Little information about Snæfellsjökull volcano on the Snæfellsnes peninsula

It is a quiet time in Iceland with just 132 earthquakes recorded last week. While that is happening. I am going to write about volcanoes in Iceland that are less known, but remain dormant for the moment.

This time around I am going to write about volcano named Snæfellsjökull volcano. Snæfellsjökull volcano is a stratovolcano like Eyjafjallajökull volcano, Öræfajökull volcano and many other of Iceland volcanoes (that is most of them). But unlike many of Icelandic volcanoes the cone shape of Snæfellsjökull volcano is clearly visible to people as it is with Eyjafjallajökull volcano and Öræfajökull volcano. But less so with other icelandic volcanoes that are in this same group of volcanoes. The reason for this is the fact that Snæfellsjökull volcano only has glacier on top of it. But not covered by a glacier on most sides like is the case with Bárðarbunga volcano as a example.

Volcanism in Snæfellsnes peninsula has happened in two time periods. The earlier time period was about 15 to 7 million years ago when this area was a active rift zone of earlier Iceland. The second period of volcanism in Snæfellsnes peninsula started again about 2 million years ago (far as I know, might be wrong however as I did not find any information to confirm this) when volcanism started again after a break that had lasted for about 5 million years. It is not clear why volcanism did restart in Snæfellsnes, as this area is not a active rift zone. But most of Iceland volcanism takes place on a active or forming rift zone. Current volcanism in this this area little. But last known eruption in Snæfellsjökull volcano was in the year 200 A.D +- 150 years. The age of the Snæfellsnes volcano is about 700,000 years old according to recent research into the age of the volcanism in this area.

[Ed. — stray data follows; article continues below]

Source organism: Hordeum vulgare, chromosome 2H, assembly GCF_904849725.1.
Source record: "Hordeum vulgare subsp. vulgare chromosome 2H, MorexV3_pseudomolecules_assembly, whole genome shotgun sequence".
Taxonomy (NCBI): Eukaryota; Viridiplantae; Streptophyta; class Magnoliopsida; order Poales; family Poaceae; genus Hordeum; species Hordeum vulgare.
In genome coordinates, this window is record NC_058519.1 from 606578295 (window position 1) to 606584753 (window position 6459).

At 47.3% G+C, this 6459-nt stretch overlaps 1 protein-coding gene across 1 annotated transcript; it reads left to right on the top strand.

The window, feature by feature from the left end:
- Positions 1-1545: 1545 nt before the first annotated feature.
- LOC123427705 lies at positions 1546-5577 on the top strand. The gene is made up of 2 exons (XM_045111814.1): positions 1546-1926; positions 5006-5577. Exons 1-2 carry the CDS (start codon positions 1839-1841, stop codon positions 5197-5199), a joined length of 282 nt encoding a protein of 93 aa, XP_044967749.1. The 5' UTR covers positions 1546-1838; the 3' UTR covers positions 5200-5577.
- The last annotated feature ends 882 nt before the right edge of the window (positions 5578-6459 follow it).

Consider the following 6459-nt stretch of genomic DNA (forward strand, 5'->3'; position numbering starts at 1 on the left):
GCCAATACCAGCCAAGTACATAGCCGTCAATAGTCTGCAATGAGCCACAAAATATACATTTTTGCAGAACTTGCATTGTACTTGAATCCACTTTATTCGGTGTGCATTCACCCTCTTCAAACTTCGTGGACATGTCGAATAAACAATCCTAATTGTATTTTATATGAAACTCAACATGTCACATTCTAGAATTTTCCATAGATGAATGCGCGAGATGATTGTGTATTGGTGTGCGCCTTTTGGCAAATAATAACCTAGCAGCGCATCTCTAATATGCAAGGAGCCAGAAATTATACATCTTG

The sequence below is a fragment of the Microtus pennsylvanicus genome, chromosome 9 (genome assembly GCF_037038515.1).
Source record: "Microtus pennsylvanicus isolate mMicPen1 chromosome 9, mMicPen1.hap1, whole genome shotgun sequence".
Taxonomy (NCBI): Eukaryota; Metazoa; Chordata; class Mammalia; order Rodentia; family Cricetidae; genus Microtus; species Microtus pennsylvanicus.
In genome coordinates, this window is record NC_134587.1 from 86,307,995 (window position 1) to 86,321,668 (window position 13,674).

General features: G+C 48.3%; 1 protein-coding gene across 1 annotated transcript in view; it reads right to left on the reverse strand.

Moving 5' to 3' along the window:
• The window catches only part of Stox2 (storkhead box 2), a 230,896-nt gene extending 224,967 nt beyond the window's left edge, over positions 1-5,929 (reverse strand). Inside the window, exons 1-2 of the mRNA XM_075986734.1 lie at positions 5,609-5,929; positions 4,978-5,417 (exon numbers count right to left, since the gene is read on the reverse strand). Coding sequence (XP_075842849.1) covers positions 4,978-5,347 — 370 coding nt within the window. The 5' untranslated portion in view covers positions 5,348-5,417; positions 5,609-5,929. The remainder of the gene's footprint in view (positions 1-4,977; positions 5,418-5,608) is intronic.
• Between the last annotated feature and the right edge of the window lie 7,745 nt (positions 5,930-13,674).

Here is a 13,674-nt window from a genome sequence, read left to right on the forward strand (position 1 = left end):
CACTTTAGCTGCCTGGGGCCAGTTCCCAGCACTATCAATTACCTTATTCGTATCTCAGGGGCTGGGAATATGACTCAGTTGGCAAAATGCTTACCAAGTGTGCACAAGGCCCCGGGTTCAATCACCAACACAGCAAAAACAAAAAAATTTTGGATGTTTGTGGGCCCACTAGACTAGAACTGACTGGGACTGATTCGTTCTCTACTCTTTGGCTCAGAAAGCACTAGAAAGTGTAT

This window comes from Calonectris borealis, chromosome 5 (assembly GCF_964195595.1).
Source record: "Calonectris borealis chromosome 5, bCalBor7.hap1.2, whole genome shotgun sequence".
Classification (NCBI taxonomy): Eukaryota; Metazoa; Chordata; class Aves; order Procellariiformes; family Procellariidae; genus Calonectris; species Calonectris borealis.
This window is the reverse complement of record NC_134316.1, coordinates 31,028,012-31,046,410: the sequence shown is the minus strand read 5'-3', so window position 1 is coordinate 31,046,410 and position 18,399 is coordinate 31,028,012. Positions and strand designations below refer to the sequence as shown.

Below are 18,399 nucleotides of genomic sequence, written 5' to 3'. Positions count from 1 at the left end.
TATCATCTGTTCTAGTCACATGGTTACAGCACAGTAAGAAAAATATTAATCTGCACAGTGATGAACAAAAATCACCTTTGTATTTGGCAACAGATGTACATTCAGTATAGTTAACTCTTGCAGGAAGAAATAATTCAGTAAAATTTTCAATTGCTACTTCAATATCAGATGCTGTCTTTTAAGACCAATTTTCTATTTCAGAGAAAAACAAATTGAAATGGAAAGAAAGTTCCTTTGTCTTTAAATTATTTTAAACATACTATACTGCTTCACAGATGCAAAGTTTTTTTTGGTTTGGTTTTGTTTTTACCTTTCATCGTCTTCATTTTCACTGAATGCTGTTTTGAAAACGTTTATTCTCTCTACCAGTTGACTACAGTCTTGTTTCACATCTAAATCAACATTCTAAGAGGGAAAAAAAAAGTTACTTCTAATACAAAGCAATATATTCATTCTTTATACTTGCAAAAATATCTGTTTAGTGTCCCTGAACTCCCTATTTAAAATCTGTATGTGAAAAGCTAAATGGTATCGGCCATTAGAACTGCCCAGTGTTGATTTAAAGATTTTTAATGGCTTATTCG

It is hard to know for sure what type of volcanism Snæfellsjökull volcano makes. But given the data it can be assumed that a volcanism that is not far from what witnessed when Eyjafjallajökull volcano erupted.

Pictures of this area.

Lava field in Snæfellsnes. This lava field is from Snæfellsnes volcano. Crater rows at distance. Author: Jón Frímann Jónsson. Licence: Creative Commons.

Inside of the one of the craters that are on the Snæfellsnes volcano. Author: Jón Frímann Jónsson. Licence: Creative Commons.

Volcanic cinder cone on the Snæfellsnes. This cinder cone is from Snæfellsnes volcano. Author: Jón Frímann Jónsson. Licence: Creative Commons.

A view over to the Reykjanes Peninsula from a cinder cone. A crack in the lava field can be see below. Author: Jón Frímann Jónsson. Licence: Creative Commons.

A view from a cinder cone over to the next cinder one in the row. This is on the Snæfellsnes and is part of the Snæfellsnes volcano. Author: Matilde Grácio Licence: All rights reserved. Used with a permission.

A view from a cinder cone over the lava field. At distance there is the ocean. Author: Matilde Grácio Licence: All rights reserved. Used with a permission.

Row of cinder cones at distance. Author: Matilde Grácio Licence: All rights reserved. Used with a permission.

A cut side into a cinder cone. This material was mined by the local population few decades back and used for road construction. This area is now part of Iceland national park. Author: Matilde Grácio Licence: All rights reserved. Used with a permission.

Click on the pictures to get full resolution. But the pictures are large and it might take some time to download them on a slow internet connection.

More information.

Páll Einarsson. „Hvað eru miklar líkur á því að Snæfellsjökull gjósi?“. Vísindavefurinn 30.4.2002. (Skoðað 23.3.2011). (Icelandic)
JGÞ. „Hvar eru eldfjöllin á Íslandi?“. Vísindavefurinn 29.9.2006. (Skoðað 23.3.2011). (Icelandic)
Jarðsaga Íslands (Icelandic, Wiki)
Introduction to the geology of Iceland

18 Replies to “Little information about Snæfellsjökull volcano on the Snæfellsnes peninsula”

  1. Fair to say that Snæfellsjökull is the most famous volcano in Iceland due to a certain French writer of the 19th Century.

  2. If the movement shows a sharp southward and a noticeable downward trend wouldnt that hint that magma might have found another path and is currently building some way north of GRF GPS station and draining beneath?

    1. Well the graph usually points out ice/snow with the white markers as it has been done before. I believe that Sigrun marks them manually.